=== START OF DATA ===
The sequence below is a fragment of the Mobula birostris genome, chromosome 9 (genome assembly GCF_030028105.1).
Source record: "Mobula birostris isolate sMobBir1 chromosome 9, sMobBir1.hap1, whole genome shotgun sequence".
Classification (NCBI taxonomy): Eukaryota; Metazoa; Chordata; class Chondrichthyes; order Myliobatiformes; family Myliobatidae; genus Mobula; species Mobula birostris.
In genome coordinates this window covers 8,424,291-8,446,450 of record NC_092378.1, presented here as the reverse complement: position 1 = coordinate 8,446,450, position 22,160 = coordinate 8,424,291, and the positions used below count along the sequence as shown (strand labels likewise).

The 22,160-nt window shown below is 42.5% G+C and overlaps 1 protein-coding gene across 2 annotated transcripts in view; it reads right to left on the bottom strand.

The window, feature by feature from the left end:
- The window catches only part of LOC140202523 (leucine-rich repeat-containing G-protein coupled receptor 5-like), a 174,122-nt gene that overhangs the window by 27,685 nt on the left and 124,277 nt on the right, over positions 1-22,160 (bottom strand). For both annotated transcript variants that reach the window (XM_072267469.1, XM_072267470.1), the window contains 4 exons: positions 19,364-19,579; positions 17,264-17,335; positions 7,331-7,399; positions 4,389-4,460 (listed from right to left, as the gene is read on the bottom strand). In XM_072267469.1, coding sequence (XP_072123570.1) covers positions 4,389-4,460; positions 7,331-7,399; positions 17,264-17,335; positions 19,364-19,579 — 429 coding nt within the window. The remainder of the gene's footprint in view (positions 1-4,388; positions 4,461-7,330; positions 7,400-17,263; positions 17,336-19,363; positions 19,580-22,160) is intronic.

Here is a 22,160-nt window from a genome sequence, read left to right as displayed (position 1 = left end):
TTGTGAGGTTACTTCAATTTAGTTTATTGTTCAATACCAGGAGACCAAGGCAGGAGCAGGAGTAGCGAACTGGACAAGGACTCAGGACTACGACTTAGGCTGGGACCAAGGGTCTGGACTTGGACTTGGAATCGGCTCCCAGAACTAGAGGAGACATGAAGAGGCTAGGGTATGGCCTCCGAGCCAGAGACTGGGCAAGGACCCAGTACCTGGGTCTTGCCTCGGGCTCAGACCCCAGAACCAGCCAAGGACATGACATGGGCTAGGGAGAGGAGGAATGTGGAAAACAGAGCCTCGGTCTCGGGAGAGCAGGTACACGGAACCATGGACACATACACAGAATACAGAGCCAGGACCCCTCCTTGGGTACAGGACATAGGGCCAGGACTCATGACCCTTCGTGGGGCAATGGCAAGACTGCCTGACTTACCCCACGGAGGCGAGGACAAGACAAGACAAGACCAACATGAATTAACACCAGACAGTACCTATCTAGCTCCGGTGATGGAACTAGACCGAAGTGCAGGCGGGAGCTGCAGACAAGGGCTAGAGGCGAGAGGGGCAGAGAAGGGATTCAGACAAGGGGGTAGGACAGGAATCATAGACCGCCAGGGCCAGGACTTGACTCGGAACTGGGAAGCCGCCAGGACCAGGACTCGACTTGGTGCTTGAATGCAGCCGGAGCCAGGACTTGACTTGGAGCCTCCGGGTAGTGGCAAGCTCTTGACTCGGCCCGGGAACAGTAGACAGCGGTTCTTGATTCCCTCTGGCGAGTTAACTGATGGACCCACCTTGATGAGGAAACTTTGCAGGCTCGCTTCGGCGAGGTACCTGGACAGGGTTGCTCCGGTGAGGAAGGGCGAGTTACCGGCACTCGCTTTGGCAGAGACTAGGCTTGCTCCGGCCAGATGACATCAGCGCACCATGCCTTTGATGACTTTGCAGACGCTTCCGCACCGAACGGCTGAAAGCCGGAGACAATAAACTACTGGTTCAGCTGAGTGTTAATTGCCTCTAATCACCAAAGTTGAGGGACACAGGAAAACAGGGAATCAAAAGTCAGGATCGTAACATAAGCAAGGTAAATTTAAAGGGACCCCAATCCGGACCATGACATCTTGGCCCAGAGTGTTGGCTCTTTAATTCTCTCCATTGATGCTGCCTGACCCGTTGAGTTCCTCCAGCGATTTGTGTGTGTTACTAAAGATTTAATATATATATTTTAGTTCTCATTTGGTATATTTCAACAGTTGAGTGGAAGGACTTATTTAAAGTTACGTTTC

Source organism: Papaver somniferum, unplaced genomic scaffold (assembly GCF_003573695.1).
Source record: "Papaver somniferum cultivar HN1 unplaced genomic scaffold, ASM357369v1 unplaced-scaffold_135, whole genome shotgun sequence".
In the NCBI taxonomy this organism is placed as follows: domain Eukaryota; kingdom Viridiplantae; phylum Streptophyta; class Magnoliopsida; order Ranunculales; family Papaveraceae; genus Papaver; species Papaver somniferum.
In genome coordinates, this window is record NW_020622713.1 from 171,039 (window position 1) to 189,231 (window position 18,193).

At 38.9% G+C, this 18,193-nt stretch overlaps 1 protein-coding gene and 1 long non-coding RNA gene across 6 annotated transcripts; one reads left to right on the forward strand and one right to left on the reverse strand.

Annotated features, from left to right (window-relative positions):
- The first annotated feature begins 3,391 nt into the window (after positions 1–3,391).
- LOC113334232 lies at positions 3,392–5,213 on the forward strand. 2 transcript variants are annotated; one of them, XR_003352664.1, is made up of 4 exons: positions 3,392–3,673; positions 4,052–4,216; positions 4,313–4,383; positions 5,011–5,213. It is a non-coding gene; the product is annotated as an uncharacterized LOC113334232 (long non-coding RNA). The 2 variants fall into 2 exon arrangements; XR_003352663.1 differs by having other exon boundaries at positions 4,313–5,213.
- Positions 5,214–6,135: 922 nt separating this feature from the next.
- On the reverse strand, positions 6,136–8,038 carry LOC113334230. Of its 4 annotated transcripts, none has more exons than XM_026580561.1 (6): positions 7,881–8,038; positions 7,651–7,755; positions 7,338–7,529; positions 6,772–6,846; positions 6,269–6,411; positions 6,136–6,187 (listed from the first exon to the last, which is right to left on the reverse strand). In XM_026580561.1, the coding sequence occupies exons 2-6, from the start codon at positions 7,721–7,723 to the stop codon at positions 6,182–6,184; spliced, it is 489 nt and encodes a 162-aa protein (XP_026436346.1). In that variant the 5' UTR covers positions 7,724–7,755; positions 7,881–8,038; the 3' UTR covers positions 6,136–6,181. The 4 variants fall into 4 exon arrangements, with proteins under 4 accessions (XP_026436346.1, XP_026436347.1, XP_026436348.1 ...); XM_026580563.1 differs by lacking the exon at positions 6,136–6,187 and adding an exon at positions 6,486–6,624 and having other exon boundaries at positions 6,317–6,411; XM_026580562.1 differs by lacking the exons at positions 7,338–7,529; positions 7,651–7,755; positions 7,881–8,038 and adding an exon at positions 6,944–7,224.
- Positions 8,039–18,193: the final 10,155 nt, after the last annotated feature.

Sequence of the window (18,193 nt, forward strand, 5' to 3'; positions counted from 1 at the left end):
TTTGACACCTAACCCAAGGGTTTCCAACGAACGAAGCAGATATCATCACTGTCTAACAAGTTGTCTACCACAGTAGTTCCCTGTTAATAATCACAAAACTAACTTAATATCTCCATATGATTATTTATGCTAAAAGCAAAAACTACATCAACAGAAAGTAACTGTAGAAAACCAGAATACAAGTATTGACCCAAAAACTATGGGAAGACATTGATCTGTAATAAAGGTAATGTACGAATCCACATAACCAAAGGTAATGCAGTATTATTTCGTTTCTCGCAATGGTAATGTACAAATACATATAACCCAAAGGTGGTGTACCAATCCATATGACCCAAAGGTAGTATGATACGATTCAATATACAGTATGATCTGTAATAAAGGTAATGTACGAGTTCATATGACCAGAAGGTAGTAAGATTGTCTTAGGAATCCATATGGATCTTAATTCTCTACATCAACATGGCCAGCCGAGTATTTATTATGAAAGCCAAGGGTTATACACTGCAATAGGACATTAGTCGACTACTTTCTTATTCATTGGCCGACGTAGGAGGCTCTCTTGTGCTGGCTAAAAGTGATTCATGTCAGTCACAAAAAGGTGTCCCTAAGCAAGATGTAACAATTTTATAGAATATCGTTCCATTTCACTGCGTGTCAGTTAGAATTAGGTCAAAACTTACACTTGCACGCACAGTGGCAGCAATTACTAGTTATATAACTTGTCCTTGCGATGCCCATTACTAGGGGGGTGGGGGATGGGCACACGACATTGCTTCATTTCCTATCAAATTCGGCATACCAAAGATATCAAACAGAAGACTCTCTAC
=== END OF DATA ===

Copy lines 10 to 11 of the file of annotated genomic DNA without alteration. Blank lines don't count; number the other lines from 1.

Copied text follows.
Source organism: Papaver somniferum, unplaced genomic scaffold (assembly GCF_003573695.1).
Source record: "Papaver somniferum cultivar HN1 unplaced genomic scaffold, ASM357369v1 unplaced-scaffold_135, whole genome shotgun sequence".